Lessons learned from experience with over 100 consecutive HeartMate II left ventricular assist devices

Ranjit John, Forum Kamdar, Peter Eckman, Monica Colvin-Adams, Andrew Boyle, Sara Shumway, Lyle Joyce, Kenneth Liao

Research output: Contribution to journalArticlepeer-review

74 Scopus citations


Background: Continuous-flow left ventricular assist devices (LVADs) such as the HeartMate II have become the therapy of choice in patients with end-stage heart failure. The aim of this study is to report the outcomes in patients receiving the HeartMate II LVAD at a single center and review the lessons learned from this experience. Methods: From June 2005 to June 2010, 130 consecutive patients received the HeartMate II LVAD. Of these, 102 were bridge-to-transplant (BTT), 17 destination therapy, and 11 exchanges for failed HeartMate XVE. This study focuses on the 102 BTT patients. The HeartMate II was approved by the US Food and Drug Administration (FDA) as BTT in April 2008 and 64 patients received this device as BTT since that date. We review our experience with the device as BTT and report on patient survival and adverse events as well as the impact of FDA approval on outcomes. Results: Overall, mean age was 52.6 ± 12.8 years; 26 (25.5%) were female. Disease etiology was ischemic in 58, nonischemic in 36, and other in 8. Overall, 30-day, 6-month, and 1-year survival for the BTT patients was 95.1%, 83.5%, and 78.8%, respectively. The 6-month survival in 38 patients in the clinical trial (pre-FDA) was 88.8% and was not statistically significant compared with the 76.2% 6-month survival in the 64 patients in the post-FDA approval period (p value = 0.1). Major adverse events among the 102 BTT patients included right ventricular failure in 5 (4.9%), LVAD driveline infections in 25 (24.5%), neurologic events in 10 (9.8%), and gastrointestinal bleeding in 18 (17.6%) patients. In addition, 1 patient (0.98%) had pump thrombus requiring device replacement. Conclusions: Despite significant morbidity, use of the HeartMate II LVAD as BTT provides excellent hemodynamic support and is associated with excellent survival and low mortality. In addition, there needs to be improvement and focused strategies in the areas of gastrointestinal bleeding, driveline infections, and adverse neurologic events for these devices to be able to provide a real long-term alternative to heart transplantation.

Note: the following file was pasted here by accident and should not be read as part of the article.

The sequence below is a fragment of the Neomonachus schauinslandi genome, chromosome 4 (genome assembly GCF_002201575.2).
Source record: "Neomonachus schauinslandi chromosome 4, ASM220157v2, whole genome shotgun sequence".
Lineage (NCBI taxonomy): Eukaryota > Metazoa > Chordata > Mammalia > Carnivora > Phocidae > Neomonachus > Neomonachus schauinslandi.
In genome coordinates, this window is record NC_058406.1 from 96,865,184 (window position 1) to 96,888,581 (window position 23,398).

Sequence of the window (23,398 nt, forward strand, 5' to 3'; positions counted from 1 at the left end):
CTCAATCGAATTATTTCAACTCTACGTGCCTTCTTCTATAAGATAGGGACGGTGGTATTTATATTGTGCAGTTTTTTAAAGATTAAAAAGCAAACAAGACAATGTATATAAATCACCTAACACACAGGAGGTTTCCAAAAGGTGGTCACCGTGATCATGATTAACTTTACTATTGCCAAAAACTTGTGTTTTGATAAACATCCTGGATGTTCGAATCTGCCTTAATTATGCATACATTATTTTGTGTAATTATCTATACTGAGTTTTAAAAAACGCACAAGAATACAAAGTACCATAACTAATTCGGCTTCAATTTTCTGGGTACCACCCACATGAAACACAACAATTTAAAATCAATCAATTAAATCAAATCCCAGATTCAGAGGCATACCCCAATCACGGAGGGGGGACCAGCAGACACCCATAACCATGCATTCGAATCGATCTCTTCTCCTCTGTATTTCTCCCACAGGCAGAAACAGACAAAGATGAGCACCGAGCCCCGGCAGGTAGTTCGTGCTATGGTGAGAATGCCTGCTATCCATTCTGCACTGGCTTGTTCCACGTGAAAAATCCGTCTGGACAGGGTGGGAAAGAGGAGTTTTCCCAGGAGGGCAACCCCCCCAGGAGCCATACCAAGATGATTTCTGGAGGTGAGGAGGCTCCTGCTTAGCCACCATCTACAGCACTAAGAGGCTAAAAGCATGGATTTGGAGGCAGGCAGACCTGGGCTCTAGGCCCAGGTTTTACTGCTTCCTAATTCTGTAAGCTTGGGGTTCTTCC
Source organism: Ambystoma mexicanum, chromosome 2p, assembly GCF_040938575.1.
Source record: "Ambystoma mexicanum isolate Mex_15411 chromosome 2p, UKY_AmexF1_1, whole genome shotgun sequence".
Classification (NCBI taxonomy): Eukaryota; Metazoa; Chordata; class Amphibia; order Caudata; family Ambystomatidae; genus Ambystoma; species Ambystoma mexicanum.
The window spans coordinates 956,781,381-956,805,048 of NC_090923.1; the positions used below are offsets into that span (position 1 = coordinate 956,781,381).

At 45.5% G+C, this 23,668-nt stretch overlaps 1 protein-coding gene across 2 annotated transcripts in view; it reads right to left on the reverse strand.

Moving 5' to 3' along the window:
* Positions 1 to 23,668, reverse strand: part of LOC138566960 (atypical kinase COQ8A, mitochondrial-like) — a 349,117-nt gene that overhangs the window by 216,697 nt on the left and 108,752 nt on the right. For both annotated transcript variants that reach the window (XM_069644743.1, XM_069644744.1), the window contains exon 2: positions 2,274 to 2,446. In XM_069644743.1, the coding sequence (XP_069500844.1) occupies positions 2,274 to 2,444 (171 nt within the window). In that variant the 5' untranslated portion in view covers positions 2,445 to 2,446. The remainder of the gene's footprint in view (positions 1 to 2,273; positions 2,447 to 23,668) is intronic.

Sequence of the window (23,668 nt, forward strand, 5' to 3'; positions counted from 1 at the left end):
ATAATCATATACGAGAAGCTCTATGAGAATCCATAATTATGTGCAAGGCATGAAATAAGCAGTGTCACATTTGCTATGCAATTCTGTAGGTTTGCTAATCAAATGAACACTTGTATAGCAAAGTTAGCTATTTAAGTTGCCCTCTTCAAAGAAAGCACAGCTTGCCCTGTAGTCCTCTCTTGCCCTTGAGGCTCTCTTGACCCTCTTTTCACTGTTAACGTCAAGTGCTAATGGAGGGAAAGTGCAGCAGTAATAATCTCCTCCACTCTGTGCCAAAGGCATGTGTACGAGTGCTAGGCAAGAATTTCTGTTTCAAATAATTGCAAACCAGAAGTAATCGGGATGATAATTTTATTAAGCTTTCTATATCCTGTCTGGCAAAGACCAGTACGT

Original languageEnglish (US)
Pages (from-to)1593-1600
Number of pages8
JournalAnnals of Thoracic Surgery
Issue number5
StatePublished - Nov 2011

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